Shvetapata, Śvetapaṭa: 6 definitions

Introduction:

Shvetapata means something in Hinduism, Sanskrit, the history of ancient India. If you want to know the exact meaning, history, etymology or English translation of this term then check out the descriptions on this page. Add your comment or reference to a book if you want to contribute to this summary article.

The Sanskrit term Śvetapaṭa can be transliterated into English as Svetapata or Shvetapata, using the IAST transliteration scheme (?).

In Hinduism

Shaktism (Shakta philosophy)

[«previous next»] — Shvetapata in Shaktism glossary
Source: ORA: Amanaska (king of all yogas): (shaktism)

Śvetapaṭa (श्वेतपट) refers to “those who dress in white”, according to the 17th century Kaulagajamardana (“crushing the Kaula elephant”) authored by Kāśīnātha or Kṛṣṇānandācala.—Accordingly, [as Īśvara said to Pārvatī]: “[...] O great Goddess, hear about the Jain. He always carries a pitcher. He is simply a soul and never an enjoyer, doer and destroyer. He is called a Jain, and Buddhists and [the like] are considered [to be similar]. Some pluck out their hair and dress in white (śvetapaṭa), my dear, and [some] wear red garments and [others wear] indigo and so on. Some are called, 'great guru', and others pursue nonviolence. These are the different varieties in brief; they are [all] called Pāṣaṇḍas [because] they have been excluded from the vedic path. [...]”

Shaktism book cover
context information

Shakta (शाक्त, śākta) or Shaktism (śāktism) represents a tradition of Hinduism where the Goddess (Devi) is revered and worshipped. Shakta literature includes a range of scriptures, including various Agamas and Tantras, although its roots may be traced back to the Vedas.

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India history and geography

Source: Cologne Digital Sanskrit Dictionaries: Indian Epigraphical Glossary

Śvetapaṭa.—(IA 7), same as Śvetāmbara. Note: śvetapaṭa is defined in the “Indian epigraphical glossary” as it can be found on ancient inscriptions commonly written in Sanskrit, Prakrit or Dravidian languages.

India history book cover
context information

The history of India traces the identification of countries, villages, towns and other regions of India, as well as mythology, zoology, royal dynasties, rulers, tribes, local festivities and traditions and regional languages. Ancient India enjoyed religious freedom and encourages the path of Dharma, a concept common to Buddhism, Hinduism, and Jainism.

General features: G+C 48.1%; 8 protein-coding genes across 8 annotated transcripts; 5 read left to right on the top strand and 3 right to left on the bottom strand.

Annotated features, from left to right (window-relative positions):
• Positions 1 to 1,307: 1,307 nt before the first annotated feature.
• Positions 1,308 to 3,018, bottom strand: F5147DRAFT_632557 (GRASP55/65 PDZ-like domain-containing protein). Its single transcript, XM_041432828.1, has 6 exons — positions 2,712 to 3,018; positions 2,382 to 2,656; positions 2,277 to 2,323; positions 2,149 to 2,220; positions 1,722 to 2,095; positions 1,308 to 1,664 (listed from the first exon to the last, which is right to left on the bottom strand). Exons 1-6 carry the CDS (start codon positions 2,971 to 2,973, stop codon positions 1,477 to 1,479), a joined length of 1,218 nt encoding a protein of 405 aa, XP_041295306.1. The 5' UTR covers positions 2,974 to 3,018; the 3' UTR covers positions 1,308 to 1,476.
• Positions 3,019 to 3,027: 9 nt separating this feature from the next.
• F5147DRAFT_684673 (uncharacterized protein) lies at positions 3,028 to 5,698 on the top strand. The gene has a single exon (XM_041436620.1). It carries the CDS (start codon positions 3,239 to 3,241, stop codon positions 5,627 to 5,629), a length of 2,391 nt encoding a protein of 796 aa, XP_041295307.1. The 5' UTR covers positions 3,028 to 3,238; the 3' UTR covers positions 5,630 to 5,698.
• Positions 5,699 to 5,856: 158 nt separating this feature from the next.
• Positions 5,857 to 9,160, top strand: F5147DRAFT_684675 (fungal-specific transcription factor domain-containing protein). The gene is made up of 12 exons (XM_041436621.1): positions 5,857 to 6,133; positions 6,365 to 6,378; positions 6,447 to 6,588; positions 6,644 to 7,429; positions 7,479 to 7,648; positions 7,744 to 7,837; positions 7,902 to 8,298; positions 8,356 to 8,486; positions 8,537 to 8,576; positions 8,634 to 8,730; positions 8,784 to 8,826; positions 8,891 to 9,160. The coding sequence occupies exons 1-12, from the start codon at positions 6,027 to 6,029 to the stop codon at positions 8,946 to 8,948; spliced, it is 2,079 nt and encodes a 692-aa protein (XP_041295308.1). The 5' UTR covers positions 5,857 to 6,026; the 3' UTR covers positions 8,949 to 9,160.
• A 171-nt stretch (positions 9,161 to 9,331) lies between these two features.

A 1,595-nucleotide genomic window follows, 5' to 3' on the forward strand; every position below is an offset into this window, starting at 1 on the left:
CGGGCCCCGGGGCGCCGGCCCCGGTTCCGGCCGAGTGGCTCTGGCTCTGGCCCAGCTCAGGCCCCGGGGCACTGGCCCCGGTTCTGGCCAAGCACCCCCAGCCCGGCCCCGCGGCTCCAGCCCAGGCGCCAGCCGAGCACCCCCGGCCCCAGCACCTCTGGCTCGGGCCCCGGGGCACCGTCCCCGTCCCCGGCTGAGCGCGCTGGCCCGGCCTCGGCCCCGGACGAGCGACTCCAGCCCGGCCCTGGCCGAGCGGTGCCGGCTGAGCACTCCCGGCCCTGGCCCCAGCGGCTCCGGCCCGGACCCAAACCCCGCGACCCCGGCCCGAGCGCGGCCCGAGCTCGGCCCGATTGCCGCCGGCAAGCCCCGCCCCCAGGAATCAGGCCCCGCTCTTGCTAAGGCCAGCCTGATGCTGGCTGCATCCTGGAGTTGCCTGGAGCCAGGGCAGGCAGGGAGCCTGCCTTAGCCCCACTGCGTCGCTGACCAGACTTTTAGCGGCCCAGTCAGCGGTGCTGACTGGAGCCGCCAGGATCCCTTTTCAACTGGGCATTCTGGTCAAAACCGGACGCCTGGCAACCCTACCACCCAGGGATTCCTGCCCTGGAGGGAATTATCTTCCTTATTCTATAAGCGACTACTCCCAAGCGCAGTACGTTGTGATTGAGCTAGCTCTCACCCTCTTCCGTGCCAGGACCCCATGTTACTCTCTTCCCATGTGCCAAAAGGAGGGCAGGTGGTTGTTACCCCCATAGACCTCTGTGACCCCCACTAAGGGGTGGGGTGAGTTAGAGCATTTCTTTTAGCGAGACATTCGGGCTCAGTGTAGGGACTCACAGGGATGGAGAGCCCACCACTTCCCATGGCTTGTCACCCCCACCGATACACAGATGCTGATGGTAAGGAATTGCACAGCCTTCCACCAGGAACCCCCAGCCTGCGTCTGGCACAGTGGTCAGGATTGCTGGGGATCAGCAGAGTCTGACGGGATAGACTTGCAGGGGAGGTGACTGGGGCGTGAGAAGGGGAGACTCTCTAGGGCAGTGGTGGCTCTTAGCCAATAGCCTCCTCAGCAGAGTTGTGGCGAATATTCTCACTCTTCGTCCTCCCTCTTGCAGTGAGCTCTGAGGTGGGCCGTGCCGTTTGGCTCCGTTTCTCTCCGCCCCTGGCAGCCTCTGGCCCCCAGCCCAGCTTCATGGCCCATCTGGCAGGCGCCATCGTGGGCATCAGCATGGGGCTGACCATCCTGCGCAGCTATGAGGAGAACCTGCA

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Languages of India and abroad

Sanskrit dictionary

[«previous next»] — Shvetapata in Sanskrit glossary
Source: Cologne Digital Sanskrit Dictionaries: Edgerton Buddhist Hybrid Sanskrit Dictionary

Śvetapaṭa (श्वेतपट).—nt., a white cloth; see s.v. indra-paṭa.

Source: Cologne Digital Sanskrit Dictionaries: Monier-Williams Sanskrit-English Dictionary

1) Śvetapaṭa (श्वेतपट):—[=śveta-paṭa] [from śveta > śvit] m. Name of a Jaina teacher, [Piṅgala Scholiast, i.e. halāyudha [Scholiast or Commentator]]

2) [v.s. ...] [plural] Name of a Jaina sect, [Harṣacarita; Inscriptions]

[Sanskrit to German]

Shvetapata in German

context information

Sanskrit, also spelled संस्कृतम् (saṃskṛtam), is an ancient language of India commonly seen as the grandmother of the Indo-European language family (even English!). Closely allied with Prakrit and Pali, Sanskrit is more exhaustive in both grammar and terms and has the most extensive collection of literature in the world, greatly surpassing its sister-languages Greek and Latin.

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Kannada-English dictionary

[«previous next»] — Shvetapata in Kannada glossary
Source: Alar: Kannada-English corpus

Śvētapaṭa (ಶ್ವೇತಪಟ):—

1) [noun] a white cloth.

2) [noun] (jain.) one of the schools of Jaina Svētāmbara cult.

context information

Kannada is a Dravidian language (as opposed to the Indo-European language family) mainly spoken in the southwestern region of India.

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See also (Relevant definitions)

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